Why Balanced Nutrition is so Important for Pets
When it comes to balanced nutrition for pets, we hear a lot of conflicting things. While it’s important to understand that high-quality ingredients and sourcing of ingredients is of key importance, ensuring that your pet’s diet is balanced is also as critical. An excess of one nutrient can lead to serious health problems in pets. A deficiency in any of the nutrients, and the results may be just as severe as a surplus.
Just like in humans, our pets need balance in their diet. They need the right combination of protein, fats, vitamins, minerals and fiber. Too much, and you create a health problem. Too little, and you can create a health problem. Today we’ll take a look at the common components of pet food to demonstrate what happens when your pets are receiving the correct balance of nutrients in their food, as well as a brief look at what happens when they don’t…
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Protein is one of those “vital ingredients” for pets, whether they are obligate carnivores (like your cat) or omnivores (like your dog). Animals need protein to nourish muscle tissue, but too much protein can result in your pet’s liver and kidneys working overtime to eliminate excess nitrogen. While there are conflicting studies according to institutions (and study sponsorship), I think we can all agree that a properly balanced diet includes protein.
Fats are beneficial for your pet’s skin and coat, but can also cause weight issues in pets. The amount of fat your pet needs is completely individual and you will need to keep a close eye on your pet to ensure they are reaching the correct balance. Regardless of low fat or high fat diets, you must look at the source of the fat. Healthier sources of fat include fish oils, beef fat, chicken fat and even flax seed oil. Dogs in particular can often tolerate higher levels of fat, but too much of or the wrong type of fat can result in pancreatic issues and weight gain or even chronic obesity.
There are two types of fiber: Soluble (dissolves in water) and insoluble (doesn’t dissolve in water). Each are important to your pets diet. However, the down side to this is that adding fiber dilutes a food’s caloric content.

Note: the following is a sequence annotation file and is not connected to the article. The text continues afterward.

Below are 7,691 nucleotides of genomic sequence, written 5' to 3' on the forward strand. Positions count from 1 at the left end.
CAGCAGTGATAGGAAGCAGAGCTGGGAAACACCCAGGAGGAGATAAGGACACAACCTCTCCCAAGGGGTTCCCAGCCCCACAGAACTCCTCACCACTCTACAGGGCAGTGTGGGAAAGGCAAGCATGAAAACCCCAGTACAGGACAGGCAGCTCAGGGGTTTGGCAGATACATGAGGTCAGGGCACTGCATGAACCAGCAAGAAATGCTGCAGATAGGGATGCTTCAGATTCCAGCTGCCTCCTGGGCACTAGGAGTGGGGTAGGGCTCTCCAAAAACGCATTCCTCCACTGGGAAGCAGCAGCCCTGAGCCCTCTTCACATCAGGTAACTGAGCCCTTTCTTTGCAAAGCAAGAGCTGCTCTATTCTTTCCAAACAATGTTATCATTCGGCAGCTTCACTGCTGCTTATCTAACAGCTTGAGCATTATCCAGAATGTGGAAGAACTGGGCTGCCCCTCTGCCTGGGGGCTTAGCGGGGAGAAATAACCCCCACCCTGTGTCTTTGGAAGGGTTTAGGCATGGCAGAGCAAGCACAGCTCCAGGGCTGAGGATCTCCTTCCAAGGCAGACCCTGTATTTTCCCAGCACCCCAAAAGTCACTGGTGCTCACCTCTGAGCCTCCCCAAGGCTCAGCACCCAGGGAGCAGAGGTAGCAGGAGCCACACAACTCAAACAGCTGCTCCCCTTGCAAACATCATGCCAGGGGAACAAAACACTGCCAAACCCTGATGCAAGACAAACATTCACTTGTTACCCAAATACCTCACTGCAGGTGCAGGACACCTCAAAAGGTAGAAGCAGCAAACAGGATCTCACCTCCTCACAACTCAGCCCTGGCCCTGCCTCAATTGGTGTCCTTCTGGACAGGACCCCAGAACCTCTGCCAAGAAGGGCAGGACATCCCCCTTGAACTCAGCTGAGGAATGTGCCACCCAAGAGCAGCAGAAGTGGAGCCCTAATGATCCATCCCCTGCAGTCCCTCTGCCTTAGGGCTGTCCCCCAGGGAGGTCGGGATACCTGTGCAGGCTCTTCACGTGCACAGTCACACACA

Fiber acts as a “stool normalizer.” If your dog is subject to frequent bouts of diarrhea or constipation, soluble or insoluble fiber may be the solution to your problem. While it’s very important for our dogs and cats to have fiber, it’s also important to know how much is good or bad for your pets. Fiber can help absorb excess water from inside the colon and at the same time create acids that help a dog’s colon repair itself, thus reducing the risk of colon cancer.
Reducing the risk of canine colon cancer can be as simple as increasing dietary fiber in dogs. But add too much and excess fiber can decrease the digestibility of other important nutrients. Fiber can also help stop or start both diarrhea and/or constipation and is an important aspect of weight loss.
A study (1) showed that dogs fed a high-fiber diet lost more than five times the fat mass of dogs fed a low fiber diet. Why? Because dogs feel “fuller” and tend to eat less food, less often.
1) Fahey GC, Practical considerations in feeding dietary fibers to companion animals, Petfood Forum Proceedings, 1995, Watt Publishing, Mount Morris, IL, pp 44-54
Nutrients are critical for our pets survival, so choose your pet food wisely. Natural ingredients do not guarantee optimum nutrition, precisely balanced nutrients do. Take a close look at your pet’s food and use names you trust, such as Hills Ideal Balance, when selecting a food for your dog or cat.
Check out the Ideal Balance website for great information about finding the right Ideal Balance food for your pet and use this handy Comparison tool for dog food to see how Ideal Balance stacks up against the competition., and be sure to take advantage of the “Which Food is Right for My Pet” tool!